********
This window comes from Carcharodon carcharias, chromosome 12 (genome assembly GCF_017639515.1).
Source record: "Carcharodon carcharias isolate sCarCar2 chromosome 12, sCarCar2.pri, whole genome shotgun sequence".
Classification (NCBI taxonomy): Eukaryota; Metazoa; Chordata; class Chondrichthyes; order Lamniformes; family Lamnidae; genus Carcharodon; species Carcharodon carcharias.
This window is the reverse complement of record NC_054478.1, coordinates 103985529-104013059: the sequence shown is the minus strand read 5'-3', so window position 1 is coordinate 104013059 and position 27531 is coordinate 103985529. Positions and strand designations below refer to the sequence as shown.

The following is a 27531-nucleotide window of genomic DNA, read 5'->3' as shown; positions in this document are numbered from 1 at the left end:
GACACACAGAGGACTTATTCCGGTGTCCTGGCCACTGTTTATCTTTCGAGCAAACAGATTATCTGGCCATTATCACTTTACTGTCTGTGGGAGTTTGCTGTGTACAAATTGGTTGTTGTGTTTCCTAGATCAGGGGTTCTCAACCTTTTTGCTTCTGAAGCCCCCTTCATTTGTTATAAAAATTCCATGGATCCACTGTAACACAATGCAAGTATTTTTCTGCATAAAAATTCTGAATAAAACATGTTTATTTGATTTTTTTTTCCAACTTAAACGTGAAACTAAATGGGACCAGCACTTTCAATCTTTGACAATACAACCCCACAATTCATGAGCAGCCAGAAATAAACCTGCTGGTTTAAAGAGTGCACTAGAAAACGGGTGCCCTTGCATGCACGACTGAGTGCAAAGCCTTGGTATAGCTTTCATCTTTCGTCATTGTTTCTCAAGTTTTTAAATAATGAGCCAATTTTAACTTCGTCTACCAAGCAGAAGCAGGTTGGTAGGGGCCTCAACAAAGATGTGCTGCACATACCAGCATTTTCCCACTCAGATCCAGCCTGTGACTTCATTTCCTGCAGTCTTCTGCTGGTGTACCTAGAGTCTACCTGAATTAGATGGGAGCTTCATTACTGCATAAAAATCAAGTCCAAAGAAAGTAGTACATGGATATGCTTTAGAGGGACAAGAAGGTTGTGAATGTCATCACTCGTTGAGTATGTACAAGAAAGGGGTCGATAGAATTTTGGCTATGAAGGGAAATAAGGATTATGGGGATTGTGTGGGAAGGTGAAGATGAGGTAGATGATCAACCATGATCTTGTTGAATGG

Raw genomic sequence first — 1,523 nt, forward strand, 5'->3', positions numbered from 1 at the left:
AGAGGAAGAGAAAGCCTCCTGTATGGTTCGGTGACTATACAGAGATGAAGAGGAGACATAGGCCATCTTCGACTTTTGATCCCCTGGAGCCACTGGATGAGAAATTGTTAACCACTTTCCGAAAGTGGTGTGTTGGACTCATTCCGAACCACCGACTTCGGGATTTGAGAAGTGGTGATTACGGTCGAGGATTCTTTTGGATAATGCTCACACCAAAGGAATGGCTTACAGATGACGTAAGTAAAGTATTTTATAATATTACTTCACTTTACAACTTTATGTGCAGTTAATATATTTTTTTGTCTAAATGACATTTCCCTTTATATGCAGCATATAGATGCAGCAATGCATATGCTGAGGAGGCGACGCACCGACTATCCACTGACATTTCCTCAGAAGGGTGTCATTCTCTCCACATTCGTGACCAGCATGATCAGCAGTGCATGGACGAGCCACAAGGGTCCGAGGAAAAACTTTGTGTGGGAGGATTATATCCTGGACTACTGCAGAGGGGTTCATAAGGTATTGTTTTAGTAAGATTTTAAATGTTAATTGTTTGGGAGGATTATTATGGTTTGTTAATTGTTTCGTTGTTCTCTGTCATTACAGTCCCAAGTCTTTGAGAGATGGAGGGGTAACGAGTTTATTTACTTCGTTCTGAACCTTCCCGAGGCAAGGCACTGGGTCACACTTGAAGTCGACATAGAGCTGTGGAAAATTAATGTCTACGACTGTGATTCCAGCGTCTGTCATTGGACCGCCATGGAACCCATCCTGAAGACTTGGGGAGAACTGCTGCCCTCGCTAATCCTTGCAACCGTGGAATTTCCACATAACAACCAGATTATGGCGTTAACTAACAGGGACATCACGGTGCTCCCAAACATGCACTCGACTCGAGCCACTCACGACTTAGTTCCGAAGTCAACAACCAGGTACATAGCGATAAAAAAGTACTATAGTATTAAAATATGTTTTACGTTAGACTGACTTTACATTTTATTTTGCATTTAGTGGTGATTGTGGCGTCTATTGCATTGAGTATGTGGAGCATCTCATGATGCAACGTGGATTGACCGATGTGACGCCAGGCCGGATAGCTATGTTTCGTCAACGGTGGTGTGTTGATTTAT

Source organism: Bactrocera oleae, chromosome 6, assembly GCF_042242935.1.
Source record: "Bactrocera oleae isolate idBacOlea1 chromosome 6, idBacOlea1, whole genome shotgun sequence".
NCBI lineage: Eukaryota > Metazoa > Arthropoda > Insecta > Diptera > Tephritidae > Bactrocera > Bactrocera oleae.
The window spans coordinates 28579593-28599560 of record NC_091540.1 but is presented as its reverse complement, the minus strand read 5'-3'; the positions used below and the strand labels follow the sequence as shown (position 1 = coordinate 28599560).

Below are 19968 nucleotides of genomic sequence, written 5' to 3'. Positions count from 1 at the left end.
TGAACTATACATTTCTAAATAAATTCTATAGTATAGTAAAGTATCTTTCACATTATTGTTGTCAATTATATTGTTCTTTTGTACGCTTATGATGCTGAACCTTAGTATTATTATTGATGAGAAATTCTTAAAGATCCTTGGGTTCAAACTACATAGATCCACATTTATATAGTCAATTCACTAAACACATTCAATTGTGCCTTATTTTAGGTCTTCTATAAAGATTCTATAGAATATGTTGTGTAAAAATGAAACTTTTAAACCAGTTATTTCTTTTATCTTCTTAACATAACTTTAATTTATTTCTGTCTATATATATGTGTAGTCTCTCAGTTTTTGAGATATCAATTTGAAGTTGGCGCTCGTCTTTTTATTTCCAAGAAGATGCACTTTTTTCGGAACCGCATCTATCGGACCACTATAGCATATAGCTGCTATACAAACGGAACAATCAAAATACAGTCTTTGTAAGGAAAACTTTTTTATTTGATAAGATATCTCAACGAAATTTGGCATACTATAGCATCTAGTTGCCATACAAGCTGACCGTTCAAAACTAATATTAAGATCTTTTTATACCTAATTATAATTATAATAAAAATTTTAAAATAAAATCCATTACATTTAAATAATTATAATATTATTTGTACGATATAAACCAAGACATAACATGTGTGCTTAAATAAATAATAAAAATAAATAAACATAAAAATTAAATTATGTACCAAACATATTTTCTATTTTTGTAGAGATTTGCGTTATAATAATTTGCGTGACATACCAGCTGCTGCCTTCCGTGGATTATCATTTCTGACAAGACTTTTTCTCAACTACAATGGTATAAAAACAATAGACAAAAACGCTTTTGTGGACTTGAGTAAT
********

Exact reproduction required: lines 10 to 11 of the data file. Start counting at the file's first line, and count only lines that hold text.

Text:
Source record: "Bactrocera oleae isolate idBacOlea1 chromosome 6, idBacOlea1, whole genome shotgun sequence".
NCBI lineage: Eukaryota > Metazoa > Arthropoda > Insecta > Diptera > Tephritidae > Bactrocera > Bactrocera oleae.